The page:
By Hannah Berman


By Hannah Berman

In last week’s column, I shared that my mini-survey regarding schuckeling did not prove terribly successful.

I got nowhere in my search for an explanation, because in response to my queries I received many different theories and explanations about why we schuckel when we daven. None of the people I asked seemed to know for sure, but each of them was willing to hazard a guess.

Personally, I do it because my back hurts when I stand still, but it was unclear to me why everyone else does it.

And then, thanks to having written about my confusion and my quest for a reasonable explanation, I got the phone call.

Every columnist can expect to receive phone calls in response to something that he or she has written. Most often the calls that I receive are of a positive nature, but there are some that are less pleasant.

Every now and then a reader will call to argue with me or, as we say in the vernacular, to give me a mishebeirach. For those not in the know, a mishebeirach is usually a positive thing. It is a prayer for the recovery of someone who is ill. We say that we are “making a mishebeirach.” But, as I learned from my late husband, Arnie, “giving a mishebeirach” is another story because it means something far less pleasant.

Many years ago, in response to a humorous piece I wrote about having children when one is younger rather than having them in later years, somebody left a horrific message on my voicemail. It was long and nasty and vulgar.

The gist of it was, “Who are you, Hannah Berman, to say how old people should be when they start their family?” This caller “gave” me a mishebeirach. I can’t remember everything she said, but I do know that there were words I could never put into print.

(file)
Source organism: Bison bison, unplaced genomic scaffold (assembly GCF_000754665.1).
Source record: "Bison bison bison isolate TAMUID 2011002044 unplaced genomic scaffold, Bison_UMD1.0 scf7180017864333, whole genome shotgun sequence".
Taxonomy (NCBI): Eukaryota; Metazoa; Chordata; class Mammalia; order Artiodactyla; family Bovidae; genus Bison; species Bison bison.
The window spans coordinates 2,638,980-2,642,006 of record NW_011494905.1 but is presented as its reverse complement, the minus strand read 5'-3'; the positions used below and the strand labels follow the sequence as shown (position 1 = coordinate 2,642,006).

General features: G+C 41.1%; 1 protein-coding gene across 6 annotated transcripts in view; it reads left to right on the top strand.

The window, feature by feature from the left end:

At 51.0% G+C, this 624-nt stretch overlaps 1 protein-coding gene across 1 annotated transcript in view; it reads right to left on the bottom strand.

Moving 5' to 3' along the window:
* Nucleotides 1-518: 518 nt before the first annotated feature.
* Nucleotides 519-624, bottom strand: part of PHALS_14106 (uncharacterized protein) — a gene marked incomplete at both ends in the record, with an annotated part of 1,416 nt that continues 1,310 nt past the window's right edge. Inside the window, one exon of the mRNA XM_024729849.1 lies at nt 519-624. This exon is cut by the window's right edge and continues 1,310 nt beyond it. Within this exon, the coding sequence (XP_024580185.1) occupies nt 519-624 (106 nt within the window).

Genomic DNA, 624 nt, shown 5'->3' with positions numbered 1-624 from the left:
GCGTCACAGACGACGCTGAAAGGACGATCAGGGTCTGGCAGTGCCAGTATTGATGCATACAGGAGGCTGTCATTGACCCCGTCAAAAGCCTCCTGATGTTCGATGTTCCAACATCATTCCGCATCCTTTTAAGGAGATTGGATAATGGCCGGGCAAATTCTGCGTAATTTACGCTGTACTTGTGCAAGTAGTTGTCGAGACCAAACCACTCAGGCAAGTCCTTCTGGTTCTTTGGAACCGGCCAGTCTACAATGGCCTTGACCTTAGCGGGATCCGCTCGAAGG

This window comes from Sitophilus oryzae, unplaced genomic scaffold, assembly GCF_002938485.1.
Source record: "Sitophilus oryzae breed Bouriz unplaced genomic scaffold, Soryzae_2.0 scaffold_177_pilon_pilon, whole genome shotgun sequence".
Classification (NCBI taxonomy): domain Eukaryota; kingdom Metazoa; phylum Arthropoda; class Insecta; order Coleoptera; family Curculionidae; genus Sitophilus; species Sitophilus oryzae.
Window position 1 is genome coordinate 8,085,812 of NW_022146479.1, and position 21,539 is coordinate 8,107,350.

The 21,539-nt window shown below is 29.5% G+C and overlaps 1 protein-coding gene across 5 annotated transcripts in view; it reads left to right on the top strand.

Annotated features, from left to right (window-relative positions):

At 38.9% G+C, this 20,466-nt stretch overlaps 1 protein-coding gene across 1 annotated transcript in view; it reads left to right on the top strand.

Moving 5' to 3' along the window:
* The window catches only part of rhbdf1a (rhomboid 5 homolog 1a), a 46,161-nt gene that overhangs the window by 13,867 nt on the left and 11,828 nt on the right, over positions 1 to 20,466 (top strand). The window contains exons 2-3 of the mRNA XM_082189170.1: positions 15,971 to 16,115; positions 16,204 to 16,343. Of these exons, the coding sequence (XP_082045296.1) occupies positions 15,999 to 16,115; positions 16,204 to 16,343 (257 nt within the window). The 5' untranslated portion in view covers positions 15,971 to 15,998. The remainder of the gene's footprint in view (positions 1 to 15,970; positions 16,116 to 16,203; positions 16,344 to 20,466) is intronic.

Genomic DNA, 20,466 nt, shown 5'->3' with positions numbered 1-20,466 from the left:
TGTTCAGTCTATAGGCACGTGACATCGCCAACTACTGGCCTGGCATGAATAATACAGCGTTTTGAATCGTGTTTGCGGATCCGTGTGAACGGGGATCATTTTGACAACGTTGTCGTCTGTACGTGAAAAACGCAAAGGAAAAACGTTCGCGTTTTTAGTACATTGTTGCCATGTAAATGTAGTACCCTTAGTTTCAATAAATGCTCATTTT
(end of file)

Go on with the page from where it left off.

Clearly, the woman who left the message had no clue that what I had written was meant to be humorous. She left no name (of course) and no phone number (of course) and her phone number was blocked (of course) — all of which prevented me from responding to her diatribe.

Not everyone agrees with what I write, but they are usually pleasant when they contact me to disagree.

That message, however, was anything but pleasant. The best part of it was that I never heard from this individual again.

Fortunately, most of the feedback I receive is positive. In short, there are negative responses as well as positive ones.

However, there is a third type of response that I occasionally receive. These responses, whether in the form of phone calls, text messages, or e-mails, are meant to be helpful.

These people are neither agreeing nor disagreeing with me. These are kind folks who, having perceived that I have a question or am puzzled about something, want to help me.

A few days after my article about schuckeling appeared in print, a very kind gentleman called because he wanted to clear up my confusion. And what he told me made perfect sense.

Finally, I think I know one of the reasons men schuckel, even if many who do it do not know why.

I learned from the caller that it is written (Tehillim 35:10): “Kol atzmosai tomarnah, Hashem, mi chamochah — All my limbs will say, Hashem, who is like You?” For that reason, many men, and some women, move all parts of their body when praying — schuckeling!

So there is a logical reason for schuckeling, and that’s a lucky thing for me and for anyone else with a bad back who needs to keep moving in order to be pain-free.

I am very glad that this is just the way it is.

Hannah Berman lives in Woodmere and gives private small-group lessons in mah-jongg and canasta. She can be reached at or 516-295-4435. But be nice.


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